2

Does a parent-child relationship have an equivalent to the word "sibling"?

For example:

Brother to brother: "We are brothers. We are siblings"

Son to father: "We are ________."

I do not know of a word in English to express parent-child relations like that other than in terms of one to the other (i.e. "you are my father; I am your son"). The closet I can think of is using the family name ("we are Lannisters").

4
  • 5
    There might be, but it would be contrived and little used, because unlike brother-to-brother relationships, the parent-child relationship is asymmetric. You may not care which particular brother you're dealing with, but you almost always care about whether you're dealing with the parent or the child. And of course children treat their parents differently than parents treat their children.
    – Dan Bron
    May 27 '15 at 11:47
  • 1
    A person's next-of-kin (NOK) is that person's closest living blood relative or relatives. en.wikipedia.org/wiki/Next_of_kin
    – user66974
    May 27 '15 at 11:54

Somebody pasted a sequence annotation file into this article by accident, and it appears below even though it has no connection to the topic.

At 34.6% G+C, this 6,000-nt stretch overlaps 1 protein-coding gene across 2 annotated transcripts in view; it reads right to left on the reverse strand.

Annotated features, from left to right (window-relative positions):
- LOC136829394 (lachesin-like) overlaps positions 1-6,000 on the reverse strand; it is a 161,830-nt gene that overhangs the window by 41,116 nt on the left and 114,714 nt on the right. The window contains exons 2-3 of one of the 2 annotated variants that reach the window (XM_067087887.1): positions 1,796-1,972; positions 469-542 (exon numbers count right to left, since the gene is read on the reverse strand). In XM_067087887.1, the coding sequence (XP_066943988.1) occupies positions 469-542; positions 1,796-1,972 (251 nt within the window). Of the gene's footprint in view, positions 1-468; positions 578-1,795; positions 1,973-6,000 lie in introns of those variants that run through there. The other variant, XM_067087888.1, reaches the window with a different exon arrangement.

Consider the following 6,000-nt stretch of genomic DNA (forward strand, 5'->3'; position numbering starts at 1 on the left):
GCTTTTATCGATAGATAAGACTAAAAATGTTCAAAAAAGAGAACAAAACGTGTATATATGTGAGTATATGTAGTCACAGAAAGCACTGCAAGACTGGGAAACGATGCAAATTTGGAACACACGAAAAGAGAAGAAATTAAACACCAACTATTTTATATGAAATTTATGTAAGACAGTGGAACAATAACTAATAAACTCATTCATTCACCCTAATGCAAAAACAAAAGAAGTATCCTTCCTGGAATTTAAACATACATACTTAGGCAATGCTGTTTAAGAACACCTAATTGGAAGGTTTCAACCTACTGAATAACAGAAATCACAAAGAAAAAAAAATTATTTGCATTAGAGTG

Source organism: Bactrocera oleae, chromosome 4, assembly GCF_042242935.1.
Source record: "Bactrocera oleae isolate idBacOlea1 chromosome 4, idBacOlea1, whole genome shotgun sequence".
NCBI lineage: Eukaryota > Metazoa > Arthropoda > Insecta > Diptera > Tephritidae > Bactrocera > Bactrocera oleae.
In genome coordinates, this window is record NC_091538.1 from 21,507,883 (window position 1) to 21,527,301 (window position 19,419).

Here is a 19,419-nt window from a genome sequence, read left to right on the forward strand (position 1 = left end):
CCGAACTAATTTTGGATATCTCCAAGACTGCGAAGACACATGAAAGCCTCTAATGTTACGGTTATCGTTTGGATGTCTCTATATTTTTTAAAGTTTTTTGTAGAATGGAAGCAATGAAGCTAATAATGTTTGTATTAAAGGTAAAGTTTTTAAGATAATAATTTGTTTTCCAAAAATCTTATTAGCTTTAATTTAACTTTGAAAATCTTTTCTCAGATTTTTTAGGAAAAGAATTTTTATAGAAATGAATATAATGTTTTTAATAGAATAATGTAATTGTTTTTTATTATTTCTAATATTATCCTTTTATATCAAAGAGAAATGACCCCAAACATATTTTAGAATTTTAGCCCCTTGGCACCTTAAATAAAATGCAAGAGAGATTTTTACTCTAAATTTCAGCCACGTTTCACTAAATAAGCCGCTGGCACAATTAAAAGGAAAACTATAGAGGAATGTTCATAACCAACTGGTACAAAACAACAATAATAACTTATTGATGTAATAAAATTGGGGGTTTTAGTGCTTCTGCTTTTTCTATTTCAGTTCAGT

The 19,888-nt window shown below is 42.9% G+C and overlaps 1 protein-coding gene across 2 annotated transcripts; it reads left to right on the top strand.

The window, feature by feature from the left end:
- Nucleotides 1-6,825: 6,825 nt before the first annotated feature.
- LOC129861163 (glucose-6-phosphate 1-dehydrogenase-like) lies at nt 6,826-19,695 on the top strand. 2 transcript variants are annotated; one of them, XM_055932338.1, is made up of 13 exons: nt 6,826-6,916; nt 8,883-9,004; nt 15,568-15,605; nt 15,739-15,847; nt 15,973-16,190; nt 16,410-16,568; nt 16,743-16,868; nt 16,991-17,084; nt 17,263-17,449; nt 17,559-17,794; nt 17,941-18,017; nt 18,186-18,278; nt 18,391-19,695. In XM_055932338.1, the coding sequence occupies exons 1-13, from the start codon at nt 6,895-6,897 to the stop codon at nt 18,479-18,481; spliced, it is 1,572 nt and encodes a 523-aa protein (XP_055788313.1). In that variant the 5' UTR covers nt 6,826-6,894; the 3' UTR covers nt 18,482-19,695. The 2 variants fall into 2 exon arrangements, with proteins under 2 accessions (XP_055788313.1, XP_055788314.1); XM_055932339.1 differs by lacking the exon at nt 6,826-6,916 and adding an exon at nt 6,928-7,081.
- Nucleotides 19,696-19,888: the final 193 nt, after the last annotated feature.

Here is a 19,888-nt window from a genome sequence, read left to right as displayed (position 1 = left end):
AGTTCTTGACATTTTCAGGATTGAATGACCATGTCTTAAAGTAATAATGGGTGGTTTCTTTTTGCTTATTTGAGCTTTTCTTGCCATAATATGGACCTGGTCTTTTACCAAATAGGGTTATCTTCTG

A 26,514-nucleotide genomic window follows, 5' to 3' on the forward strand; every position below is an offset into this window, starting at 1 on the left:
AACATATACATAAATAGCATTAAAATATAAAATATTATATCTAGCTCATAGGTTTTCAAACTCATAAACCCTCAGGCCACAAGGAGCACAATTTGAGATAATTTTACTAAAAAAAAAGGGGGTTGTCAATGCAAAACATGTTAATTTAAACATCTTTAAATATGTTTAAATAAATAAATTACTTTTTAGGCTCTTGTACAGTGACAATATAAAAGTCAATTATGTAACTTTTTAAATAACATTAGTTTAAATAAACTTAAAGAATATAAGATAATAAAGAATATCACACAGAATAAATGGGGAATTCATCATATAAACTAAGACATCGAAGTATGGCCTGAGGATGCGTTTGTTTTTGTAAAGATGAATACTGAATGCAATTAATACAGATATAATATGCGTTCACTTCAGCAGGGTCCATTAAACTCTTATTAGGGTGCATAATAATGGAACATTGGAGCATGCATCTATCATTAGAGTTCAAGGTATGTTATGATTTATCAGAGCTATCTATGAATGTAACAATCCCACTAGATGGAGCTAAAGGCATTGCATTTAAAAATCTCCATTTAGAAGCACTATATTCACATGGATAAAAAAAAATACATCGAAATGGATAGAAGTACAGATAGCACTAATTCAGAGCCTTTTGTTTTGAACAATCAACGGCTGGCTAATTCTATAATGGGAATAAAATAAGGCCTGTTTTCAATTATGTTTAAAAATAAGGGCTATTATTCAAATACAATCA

• A simple answer: no, there isn't. You should say "We are father and son", or "This is my son" or "This is my father".
    – Centaurus
    May 27 '15 at 15:20
  • We just say, "father and son." Mar 30 '17 at 9:22
6

Kin or family. There's nothing specific to the case.

-2

It's called a filial relationship.

3
  • 1
    We're looking for long answers that provide some explanation and context. Please explain why your answer is right, ideally with citations. Answers that don't include explanations may be removed.
    – NVZ
    Mar 30 '17 at 10:56
  • I read filial = "noting or having the relation of a child to a parent." so the OP's quote would become "Son to father: "We are filial." so filial doesn't work here?
    – k1eran
    Mar 30 '17 at 12:22
  • 3
    @k1eran It doesn't really, because "filial" doesn't go both ways. A child can have a filial duty to a parent but a parent cannot have a filial duty to a child.
    – MetaEd
    Mar 30 '17 at 15:37

Your Answer

By clicking “Post Your Answer”, you agree to our terms of service, privacy policy and cookie policy

Not the answer you're looking for? Browse other questions tagged or ask your own question.